Message in a Bottle

Tuesday, July 20, 2004

Yet another Probability Paradox

Brian Weatherson from Thoughts, Arguments and Rants has just reminded us of the wonderful Monty Hall Problem. Here is a even stranger problem, taken from Raymon Smullyians wonderful Satan, Cantor and infinity: The Two Envelope Paradox. It goes like this: There are two envelopes, one contains twice as much as the other envelope. You see no difference between them from the outside. You choose one envelope and open it, it contains X>>0 dollars. Now you can either keep the money in that envelope or take the money from the other envelope. You are assumed to be risk averse, only caring for the expected amount of money you can get from a decision.

According to one train of thought, you should choose the other envelope since it contains 2X$ with a probability of 0.5 and 0.5X$ with the same probability. That gives you an expected net gain of 3/4X$, a strictly positive sum. Maybe you are convinced now, but there is another train of thought. Suppose you would have chosen the other envelope. You still would want to choose another envelope according to the argument above. But that means the new information you got doesn't influence your decision in any way. So why is that different from the initial position, where you could have chosen any envelope? So it doesn't matter whether you choose the other envelope or not.

The Baysian solution is very simple: You must first have a (subjective) probability distribution and calculate the expected gain of changing afterwards, which will probably lead to other probablities of the higher amount being in the other envelope than 0.5. A analysis for people with a background in basic probability heory can be found here.

Sunday, July 04, 2004

On the Popularity of Verificationism

Verificationism is generally believed to be dead, but is it? Samir Okasha thinks not. Here is a quote from his paper Verificationism, Realism And Scepticism, Erkenntnis Volume 55, Issue 3, Dec 2001, p 371-385:

According to the standard textbook account, verificationism is a doctrine that was popular back in the days of logical positivism. The positivists promised us a ‘verifiability criterion of meaningfulness’ which would help to distinguish ‘cognitively significant’ discourse from nonsense, but despite their best efforts, no workable criterion was ever produced. This led to verificationism being thoroughly discredited and consigned to the philosophical scrap-heap, along with most of the other doctrines characteristic of logical positivism.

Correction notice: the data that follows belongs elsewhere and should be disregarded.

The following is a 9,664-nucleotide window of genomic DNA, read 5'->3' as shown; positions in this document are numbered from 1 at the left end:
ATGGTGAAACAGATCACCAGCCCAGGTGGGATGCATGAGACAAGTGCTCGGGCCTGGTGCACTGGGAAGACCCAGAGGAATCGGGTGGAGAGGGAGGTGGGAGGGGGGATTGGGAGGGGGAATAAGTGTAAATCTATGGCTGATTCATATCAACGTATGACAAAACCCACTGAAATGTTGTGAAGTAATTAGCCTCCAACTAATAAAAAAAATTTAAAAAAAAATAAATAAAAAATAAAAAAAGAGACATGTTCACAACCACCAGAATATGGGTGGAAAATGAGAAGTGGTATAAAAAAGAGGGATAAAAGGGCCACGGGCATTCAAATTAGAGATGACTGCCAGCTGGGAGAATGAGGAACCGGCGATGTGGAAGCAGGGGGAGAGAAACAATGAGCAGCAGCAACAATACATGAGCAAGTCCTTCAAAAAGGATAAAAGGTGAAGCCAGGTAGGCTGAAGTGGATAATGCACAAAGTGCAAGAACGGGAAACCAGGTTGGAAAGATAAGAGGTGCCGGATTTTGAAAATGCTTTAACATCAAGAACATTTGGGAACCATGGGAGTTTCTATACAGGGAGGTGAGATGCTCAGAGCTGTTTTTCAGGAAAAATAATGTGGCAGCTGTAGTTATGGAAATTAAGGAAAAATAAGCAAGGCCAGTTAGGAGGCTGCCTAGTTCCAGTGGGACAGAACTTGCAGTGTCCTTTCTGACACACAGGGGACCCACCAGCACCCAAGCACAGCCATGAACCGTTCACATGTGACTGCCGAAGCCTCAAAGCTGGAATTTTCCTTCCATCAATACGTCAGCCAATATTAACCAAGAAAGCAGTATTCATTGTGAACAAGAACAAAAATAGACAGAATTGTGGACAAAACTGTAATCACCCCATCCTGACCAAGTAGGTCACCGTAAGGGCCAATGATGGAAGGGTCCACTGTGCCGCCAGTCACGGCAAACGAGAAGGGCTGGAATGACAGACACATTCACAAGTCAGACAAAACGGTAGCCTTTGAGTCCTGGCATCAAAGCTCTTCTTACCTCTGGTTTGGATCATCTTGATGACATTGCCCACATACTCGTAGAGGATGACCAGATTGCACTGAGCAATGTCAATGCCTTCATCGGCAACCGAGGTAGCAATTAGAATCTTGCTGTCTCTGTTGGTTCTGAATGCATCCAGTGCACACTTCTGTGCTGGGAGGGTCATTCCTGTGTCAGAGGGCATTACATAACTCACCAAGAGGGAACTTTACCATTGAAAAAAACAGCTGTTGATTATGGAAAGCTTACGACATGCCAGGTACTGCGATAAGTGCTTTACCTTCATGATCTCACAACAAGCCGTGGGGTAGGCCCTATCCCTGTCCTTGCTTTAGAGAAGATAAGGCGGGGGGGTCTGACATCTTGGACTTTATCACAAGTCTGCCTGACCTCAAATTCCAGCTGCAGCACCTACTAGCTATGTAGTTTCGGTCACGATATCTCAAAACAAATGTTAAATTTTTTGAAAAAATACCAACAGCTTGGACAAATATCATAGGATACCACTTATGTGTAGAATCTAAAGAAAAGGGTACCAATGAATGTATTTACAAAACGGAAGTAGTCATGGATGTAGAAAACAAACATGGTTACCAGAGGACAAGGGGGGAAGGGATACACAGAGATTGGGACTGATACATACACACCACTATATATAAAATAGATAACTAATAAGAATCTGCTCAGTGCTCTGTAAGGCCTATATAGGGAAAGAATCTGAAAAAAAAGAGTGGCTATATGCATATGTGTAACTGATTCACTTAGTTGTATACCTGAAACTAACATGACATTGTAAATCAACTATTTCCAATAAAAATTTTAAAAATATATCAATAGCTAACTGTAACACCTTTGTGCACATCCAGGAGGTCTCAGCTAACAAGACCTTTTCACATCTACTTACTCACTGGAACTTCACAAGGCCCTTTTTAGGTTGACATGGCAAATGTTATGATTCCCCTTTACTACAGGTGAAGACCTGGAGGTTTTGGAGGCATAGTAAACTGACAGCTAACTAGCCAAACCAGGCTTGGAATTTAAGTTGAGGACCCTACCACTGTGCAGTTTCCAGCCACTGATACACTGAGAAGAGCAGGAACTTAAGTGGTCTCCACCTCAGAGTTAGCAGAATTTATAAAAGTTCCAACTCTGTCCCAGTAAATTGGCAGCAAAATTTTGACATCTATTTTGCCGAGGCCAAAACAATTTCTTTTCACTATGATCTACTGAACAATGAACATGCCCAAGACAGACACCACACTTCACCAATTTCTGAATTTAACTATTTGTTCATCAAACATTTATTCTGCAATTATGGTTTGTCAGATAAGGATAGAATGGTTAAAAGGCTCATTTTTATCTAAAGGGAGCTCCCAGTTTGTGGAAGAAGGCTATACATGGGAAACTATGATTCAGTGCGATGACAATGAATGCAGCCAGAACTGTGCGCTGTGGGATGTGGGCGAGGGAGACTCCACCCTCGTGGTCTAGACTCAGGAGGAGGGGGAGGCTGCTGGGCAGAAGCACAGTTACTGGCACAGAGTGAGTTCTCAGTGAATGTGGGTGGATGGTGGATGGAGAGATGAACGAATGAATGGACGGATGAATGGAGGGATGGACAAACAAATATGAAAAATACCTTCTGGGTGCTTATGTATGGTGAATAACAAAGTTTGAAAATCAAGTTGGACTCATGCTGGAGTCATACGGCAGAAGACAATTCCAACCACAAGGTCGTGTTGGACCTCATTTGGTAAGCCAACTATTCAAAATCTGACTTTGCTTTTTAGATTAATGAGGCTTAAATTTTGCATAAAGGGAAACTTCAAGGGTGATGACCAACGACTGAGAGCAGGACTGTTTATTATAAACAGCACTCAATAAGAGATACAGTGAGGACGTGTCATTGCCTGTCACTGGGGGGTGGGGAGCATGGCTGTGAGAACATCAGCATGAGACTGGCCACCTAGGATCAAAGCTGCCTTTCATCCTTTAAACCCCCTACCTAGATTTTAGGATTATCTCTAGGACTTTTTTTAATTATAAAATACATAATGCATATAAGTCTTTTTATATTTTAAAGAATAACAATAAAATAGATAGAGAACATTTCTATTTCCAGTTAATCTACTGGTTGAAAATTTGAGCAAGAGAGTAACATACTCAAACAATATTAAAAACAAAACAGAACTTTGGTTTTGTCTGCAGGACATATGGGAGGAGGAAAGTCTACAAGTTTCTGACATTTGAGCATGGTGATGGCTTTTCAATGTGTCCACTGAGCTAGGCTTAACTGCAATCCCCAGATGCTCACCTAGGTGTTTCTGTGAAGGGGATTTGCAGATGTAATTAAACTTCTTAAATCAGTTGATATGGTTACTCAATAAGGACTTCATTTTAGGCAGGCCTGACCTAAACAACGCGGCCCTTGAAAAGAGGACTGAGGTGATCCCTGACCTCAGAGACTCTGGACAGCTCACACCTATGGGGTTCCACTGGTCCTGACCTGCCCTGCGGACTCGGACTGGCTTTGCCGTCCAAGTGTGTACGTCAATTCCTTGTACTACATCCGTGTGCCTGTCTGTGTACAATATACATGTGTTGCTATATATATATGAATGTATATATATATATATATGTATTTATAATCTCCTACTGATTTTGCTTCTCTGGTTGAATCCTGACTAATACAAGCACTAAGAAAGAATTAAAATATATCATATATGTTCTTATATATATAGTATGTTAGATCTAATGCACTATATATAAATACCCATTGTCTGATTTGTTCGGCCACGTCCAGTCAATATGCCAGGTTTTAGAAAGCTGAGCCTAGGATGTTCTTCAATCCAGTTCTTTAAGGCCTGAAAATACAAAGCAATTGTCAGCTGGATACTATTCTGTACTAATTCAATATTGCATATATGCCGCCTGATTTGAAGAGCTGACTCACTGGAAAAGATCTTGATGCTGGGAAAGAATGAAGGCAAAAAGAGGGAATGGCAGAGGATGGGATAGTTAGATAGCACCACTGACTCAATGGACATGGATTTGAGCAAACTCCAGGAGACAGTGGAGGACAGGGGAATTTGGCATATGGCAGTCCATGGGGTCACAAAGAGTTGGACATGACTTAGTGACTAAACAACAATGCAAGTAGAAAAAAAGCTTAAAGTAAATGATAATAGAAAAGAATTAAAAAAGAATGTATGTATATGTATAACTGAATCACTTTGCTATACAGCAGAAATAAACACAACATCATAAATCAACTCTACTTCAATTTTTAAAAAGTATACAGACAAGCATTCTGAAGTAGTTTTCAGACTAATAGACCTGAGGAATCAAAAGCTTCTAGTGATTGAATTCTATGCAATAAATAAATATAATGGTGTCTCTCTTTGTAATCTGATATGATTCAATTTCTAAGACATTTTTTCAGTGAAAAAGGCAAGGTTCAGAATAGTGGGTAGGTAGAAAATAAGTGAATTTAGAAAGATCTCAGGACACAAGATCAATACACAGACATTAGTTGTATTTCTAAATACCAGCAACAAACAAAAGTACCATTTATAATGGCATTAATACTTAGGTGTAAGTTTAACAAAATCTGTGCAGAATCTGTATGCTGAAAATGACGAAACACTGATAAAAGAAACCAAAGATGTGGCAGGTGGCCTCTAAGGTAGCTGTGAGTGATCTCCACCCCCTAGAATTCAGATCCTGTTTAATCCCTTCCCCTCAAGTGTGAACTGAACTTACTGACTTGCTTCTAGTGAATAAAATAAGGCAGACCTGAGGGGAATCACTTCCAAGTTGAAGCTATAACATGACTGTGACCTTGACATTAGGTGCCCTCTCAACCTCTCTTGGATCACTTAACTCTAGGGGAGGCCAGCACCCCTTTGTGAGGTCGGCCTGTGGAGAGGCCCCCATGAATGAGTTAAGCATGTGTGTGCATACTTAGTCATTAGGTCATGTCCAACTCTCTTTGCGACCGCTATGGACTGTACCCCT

Now this story is only partially accurate. For it ignores the fact that verificationist ideas, in one form or another, continue to find adherents among contemporary philosophers. Quine, Putnam and Dummett, to pick the three best-known cases, are all openly sympathetic to the basic verificationist idea that the content of a statement is closely tied to what would count as evidence for its truth. None of these philosophers believes in the ‘criterion of meaningfulness’ that the positivists hankered after, but the spirit of verificationism lives on in their work. Due in large part to the interest generated by Putnam’s and Dummett’s writings, verificationist ideas have enjoyed something of a resurgence in recent years, though not always under that name. In this paper, I examine one of the factors that lies behind the continued appeal of verificationism.

In contemporary discussions, verificationist ideas usually surface byway of opposition to some form of realism. Putnam explicitly contrasts his version of verificationism – which he calls ‘internal realism’ – with a position called ‘metaphysical realism’. Metaphysical realism holds that truth is a ‘radically non-epistemic’ notion, with no conceptual connection to justification or warranted assertion, while internal realism holds that truth is warranted assertibility in the ideal limit. Similarly Dummett contrasts the realist view that meaning is to explained in terms of ‘evidence transcendent’ truth-conditions, with his own anti-realist view that meaning should be explained in terms of verification-conditions, which cannot transcend our ability to detect them. For Putnam, Dummett and others, realism provides the foil for the development of their verificationist viewpoints.